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July 1, 2018

Brian Cuban’s Story of Eating Disorder & Addiction – Part 1

Brian Cuban

The Insanity of Addiction – Part I

My recovery has been multi-faceted.

I have been through anorexia, bulimia, addiction problems, alcoholism, steroid addiction, and clinical depression.

I have been in recovery since April 8th, 2007.

Whether it is an eating disorder or addiction, it may not seem humorous at the time, when we’re in the middle of it, but I try to look back on my journey and my recovery with some humor.

When doing so, there is one story that always comes to mind so I’d like to take you all back and share it with you.

The NBA team, the Dallas Mavericks, are going to the finals for the first time in team history. My brother Mark had bought the team in 2000, so, as you might imagine, it was an exciting time for the city and for my family and me.

As you might suspect, I’m going to get some pretty good seats for those games and had an opportunity to get a couple of tickets for my friends. I called my brother, and he got me two free tickets for wonderful seats.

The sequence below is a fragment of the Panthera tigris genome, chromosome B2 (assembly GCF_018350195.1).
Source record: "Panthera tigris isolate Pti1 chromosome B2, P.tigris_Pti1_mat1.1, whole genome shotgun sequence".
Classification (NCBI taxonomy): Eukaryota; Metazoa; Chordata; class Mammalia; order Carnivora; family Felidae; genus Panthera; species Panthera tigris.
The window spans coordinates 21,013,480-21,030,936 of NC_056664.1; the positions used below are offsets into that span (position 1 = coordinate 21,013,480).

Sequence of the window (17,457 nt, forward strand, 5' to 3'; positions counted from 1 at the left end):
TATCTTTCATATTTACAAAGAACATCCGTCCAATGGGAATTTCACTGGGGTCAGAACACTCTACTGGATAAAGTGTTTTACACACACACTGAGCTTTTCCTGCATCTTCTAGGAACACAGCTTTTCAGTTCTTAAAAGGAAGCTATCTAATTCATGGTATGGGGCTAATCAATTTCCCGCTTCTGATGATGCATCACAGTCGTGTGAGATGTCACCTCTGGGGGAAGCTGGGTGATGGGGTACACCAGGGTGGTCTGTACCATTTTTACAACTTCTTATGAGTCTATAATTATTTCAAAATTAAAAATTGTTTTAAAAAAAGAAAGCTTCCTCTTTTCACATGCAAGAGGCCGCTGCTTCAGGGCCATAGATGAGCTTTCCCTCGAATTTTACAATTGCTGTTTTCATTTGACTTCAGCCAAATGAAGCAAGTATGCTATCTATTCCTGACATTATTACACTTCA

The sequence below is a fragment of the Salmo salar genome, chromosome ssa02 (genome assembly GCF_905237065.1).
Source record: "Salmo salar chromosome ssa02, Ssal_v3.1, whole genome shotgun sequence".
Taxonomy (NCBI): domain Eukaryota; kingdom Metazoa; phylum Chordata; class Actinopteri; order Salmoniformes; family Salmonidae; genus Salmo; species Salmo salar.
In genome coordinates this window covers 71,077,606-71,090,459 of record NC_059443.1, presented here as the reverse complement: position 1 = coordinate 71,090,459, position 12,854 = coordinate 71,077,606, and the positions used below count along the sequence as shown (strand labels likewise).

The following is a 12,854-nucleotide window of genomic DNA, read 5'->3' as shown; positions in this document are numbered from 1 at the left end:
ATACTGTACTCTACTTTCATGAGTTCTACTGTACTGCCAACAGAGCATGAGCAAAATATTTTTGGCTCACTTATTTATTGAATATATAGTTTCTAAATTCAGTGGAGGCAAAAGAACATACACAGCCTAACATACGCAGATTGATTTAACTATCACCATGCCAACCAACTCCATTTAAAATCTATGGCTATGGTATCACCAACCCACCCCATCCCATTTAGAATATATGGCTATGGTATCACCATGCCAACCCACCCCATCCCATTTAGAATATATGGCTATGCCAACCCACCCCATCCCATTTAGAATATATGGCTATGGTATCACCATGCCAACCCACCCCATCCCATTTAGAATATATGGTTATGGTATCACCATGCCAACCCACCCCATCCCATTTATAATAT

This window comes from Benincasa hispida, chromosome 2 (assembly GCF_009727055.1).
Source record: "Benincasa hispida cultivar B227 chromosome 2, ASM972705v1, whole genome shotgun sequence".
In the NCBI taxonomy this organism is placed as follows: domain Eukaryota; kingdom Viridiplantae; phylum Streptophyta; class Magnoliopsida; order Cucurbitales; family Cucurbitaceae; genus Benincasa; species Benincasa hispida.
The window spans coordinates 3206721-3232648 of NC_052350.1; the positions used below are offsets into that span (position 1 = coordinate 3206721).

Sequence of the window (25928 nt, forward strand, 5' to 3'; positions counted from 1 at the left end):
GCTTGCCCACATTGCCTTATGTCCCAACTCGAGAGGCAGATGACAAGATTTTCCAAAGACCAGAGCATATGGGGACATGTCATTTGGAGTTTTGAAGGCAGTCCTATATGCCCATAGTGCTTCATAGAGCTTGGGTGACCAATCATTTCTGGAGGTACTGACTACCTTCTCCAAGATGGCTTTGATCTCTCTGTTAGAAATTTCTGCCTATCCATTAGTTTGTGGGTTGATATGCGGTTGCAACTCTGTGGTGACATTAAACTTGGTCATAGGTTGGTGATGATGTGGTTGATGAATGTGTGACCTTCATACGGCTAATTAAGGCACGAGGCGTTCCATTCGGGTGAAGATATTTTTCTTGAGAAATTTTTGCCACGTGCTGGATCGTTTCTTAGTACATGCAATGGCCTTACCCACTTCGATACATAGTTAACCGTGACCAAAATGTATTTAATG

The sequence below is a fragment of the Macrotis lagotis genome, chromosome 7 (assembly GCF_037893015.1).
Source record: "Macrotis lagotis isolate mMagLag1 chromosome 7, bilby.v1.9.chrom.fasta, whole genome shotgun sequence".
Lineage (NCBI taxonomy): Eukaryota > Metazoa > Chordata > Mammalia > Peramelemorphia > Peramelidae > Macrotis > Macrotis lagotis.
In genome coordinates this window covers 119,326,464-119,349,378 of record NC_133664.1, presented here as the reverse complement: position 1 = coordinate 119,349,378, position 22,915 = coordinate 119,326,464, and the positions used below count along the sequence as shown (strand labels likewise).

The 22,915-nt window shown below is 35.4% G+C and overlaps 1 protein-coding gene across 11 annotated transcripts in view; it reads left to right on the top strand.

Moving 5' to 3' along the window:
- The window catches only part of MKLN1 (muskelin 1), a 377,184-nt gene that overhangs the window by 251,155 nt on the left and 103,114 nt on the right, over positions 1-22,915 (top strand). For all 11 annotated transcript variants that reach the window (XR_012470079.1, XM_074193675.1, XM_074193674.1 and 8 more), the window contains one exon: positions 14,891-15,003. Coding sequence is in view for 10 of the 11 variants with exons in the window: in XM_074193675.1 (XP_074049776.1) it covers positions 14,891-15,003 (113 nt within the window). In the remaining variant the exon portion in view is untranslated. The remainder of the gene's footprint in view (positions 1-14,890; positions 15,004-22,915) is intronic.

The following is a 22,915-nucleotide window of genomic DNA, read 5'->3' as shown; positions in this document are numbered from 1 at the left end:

Did I give them to my friends? No.

You’re probably thinking I sold them on eBay for some astronomical amount, well, I didn’t do that either.

That would have been disrespectful to the team, the city, my brother, and my family.

Instead, I took those two tickets and traded them to my cocaine dealer for $1,000 in cocaine.

Selling them on eBay was disrespectful but trading them for cocaine with my dealer was perfectly acceptable, right?

That is how the mind works in addiction.

My dealer shows up at my house because I was a “high-class” addict, so he delivers!

He has this big Ziploc baggie of cocaine. I give him the tickets, he gives me the cocaine, and I run up to my home office, dump all the cocaine out on the desk into a big, white pile.

I’m looking at my “cocaine kingdom” like I’m Scarface.

I do some cocaine, and it gave me the feeling of love and acceptance when I looked in the mirror, the belief that girls like me and that my mother loves me.

At that time, I had a very difficult relationship with my mom.

I felt, when I looked in the mirror, that I was no longer this “fat pig.”

Instead, I saw this monster. I did not love myself, why would anyone else love me?

Man with his face in his hands struggling with his cocaine addictionCocaine, for a few moments, gave me the feeling that everyone did love me, and then I loved myself.

I had been using and was addicted, to cocaine for a very long time at that point.

I was chasing a high that was never going to come again.

I was also profoundly paranoid, which often happens with long-term cocaine addiction. I kept thinking I heard the police outside, thinking “the SWAT team is going to kick down my door.”